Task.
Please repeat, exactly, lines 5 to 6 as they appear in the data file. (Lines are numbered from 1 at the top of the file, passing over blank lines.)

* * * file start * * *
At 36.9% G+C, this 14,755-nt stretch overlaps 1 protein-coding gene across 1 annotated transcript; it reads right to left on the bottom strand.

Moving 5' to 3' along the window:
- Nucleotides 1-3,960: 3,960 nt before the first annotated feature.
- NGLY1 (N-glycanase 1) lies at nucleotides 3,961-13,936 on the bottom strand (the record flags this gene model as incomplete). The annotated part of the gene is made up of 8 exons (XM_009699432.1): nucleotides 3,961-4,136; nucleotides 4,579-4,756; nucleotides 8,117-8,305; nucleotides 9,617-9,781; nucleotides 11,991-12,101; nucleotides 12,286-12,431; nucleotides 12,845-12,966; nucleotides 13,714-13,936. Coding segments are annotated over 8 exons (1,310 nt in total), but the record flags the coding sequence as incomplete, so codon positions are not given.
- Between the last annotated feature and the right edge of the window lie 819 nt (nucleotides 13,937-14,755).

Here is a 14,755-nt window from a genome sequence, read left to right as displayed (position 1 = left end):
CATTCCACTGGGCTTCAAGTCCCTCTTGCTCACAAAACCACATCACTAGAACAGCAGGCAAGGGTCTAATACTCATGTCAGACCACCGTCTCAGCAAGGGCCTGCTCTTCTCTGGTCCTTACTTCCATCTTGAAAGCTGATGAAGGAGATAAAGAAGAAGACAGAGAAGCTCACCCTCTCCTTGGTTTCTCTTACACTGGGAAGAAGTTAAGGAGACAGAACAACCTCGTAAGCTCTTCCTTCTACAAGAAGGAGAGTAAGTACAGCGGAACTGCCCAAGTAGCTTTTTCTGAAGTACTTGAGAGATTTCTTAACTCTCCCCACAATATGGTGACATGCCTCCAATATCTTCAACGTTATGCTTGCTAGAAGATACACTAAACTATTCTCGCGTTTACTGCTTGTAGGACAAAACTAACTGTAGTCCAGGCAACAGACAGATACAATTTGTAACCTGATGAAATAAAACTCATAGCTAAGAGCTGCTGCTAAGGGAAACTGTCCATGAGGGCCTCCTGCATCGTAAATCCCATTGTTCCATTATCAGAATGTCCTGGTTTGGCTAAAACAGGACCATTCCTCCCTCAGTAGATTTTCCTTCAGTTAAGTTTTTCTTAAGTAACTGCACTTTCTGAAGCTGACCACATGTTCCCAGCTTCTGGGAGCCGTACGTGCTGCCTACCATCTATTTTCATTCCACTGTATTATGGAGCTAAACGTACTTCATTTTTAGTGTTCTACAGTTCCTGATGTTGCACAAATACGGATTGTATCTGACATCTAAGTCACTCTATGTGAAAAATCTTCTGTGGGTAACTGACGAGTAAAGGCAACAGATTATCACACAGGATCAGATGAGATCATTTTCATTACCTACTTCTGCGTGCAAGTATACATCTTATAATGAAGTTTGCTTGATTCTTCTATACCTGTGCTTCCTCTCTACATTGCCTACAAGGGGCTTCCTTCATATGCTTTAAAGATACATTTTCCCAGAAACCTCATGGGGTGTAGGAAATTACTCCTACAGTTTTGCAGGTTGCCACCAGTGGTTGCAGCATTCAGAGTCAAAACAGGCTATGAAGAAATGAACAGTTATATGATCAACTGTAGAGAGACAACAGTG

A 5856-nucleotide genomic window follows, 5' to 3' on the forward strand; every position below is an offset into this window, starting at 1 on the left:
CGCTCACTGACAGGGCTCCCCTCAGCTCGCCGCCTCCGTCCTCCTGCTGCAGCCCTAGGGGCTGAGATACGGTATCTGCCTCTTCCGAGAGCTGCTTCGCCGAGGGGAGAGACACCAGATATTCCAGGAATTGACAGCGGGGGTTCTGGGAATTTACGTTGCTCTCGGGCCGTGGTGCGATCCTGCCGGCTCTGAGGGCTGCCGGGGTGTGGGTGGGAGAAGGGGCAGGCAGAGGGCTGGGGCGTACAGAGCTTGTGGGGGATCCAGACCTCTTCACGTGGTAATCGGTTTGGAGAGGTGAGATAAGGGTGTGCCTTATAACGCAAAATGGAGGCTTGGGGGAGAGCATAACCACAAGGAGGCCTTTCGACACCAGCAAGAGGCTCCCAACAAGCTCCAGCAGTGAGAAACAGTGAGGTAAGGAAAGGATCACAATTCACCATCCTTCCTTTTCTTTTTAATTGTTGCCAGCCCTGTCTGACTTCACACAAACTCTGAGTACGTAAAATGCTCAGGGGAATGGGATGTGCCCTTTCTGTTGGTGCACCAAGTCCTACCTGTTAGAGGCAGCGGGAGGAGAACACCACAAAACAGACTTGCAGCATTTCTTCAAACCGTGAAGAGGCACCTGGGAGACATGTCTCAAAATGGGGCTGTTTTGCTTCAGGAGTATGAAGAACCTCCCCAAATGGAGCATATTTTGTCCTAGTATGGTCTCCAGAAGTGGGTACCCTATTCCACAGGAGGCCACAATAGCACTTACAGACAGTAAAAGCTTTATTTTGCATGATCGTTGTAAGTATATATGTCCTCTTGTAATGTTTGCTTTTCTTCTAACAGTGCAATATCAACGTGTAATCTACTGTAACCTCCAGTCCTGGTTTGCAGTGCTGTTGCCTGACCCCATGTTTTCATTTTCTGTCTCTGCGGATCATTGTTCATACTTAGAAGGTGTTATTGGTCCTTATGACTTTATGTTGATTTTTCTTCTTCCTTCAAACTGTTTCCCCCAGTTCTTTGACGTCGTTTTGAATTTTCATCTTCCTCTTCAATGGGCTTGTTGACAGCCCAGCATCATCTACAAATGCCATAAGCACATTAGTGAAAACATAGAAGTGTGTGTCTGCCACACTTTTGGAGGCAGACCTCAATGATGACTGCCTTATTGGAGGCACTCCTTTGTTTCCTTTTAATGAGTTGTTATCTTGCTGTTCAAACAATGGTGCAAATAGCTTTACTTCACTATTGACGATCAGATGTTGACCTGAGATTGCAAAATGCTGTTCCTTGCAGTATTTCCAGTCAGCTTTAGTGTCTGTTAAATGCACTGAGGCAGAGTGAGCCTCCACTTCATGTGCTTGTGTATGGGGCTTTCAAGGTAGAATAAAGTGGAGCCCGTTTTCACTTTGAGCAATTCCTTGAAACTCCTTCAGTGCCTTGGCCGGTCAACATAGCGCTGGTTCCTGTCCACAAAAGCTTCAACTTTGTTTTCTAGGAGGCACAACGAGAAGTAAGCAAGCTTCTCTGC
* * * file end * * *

- Between the last annotated feature and the right edge of the window lie 819 nt (nucleotides 13,937-14,755).

Here is a 14,755-nt window from a genome sequence, read left to right as displayed (position 1 = left end):